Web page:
And actually, when I opened my shop, my niche was,

everything was made with cold brew coffee,

so I could still make hot drinks,

but I would make them with, like, I had a $30 frother,

and I would froth milk and stuff like that.

I didn't have to buy an expensive espresso machine

because that would've been it.

I would not have been in the business,

just from that piece of equipment alone.

Ultimately, I want the story to resonate with people

that look like me or have the experiences that I've had,

so that they can feel as if they can do it, too.

Like, yeah, I don't have a trust fund.

It's okay.

I can still do this.

- I had read a little story about coffee roasting at home.

So I was roasting some coffee in this garage.

I mean, I did that for four years exactly.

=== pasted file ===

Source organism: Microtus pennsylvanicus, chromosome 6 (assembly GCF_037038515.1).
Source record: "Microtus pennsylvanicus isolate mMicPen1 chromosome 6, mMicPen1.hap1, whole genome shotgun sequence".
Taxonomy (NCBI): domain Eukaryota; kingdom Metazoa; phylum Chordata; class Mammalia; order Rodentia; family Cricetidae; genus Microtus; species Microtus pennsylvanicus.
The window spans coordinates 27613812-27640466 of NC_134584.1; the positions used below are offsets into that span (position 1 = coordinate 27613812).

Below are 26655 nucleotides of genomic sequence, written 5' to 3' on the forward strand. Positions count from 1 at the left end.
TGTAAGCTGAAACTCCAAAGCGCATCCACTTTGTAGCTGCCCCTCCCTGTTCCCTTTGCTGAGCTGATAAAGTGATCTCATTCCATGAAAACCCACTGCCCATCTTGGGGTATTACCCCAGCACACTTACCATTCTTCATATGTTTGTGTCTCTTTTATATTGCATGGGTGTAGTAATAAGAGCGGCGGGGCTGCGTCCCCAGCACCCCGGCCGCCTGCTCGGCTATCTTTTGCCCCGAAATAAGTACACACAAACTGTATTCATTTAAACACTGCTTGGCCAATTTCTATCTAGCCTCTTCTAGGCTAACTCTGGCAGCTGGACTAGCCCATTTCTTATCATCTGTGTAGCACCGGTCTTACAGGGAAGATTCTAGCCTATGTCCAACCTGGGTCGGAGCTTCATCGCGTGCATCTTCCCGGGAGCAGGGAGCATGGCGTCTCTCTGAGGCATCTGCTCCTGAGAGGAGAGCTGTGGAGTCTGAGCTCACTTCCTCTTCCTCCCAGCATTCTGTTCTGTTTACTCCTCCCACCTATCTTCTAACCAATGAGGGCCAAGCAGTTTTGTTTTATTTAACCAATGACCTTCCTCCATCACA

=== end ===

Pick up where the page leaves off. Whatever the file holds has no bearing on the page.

But during that time, I was sort of like, you know,

slowly, methodically, like, learning about

what I'd have to do to open a cafe.

But I also wanted to open a roaster,

so that's what I did, you know.

It started off as just roasting coffee.

I just kept doing it, and I kept, like, just,

kept boot-strapping it and reinvesting and saving

and reinvesting and saving and saving.

You know, just saving.

And, like, I didn't pay myself for probably the first,

you know, I didn't pay myself for the first,

like, eight years of this business.

I mean, I would drink coffee for free,

but, I didn't pay myself, like, any money.

I had another job.

(funky drum beat)

- [Marcus] You know, unless you have a rich uncle

or you're wealthy yourself,

you're probably going to have to go out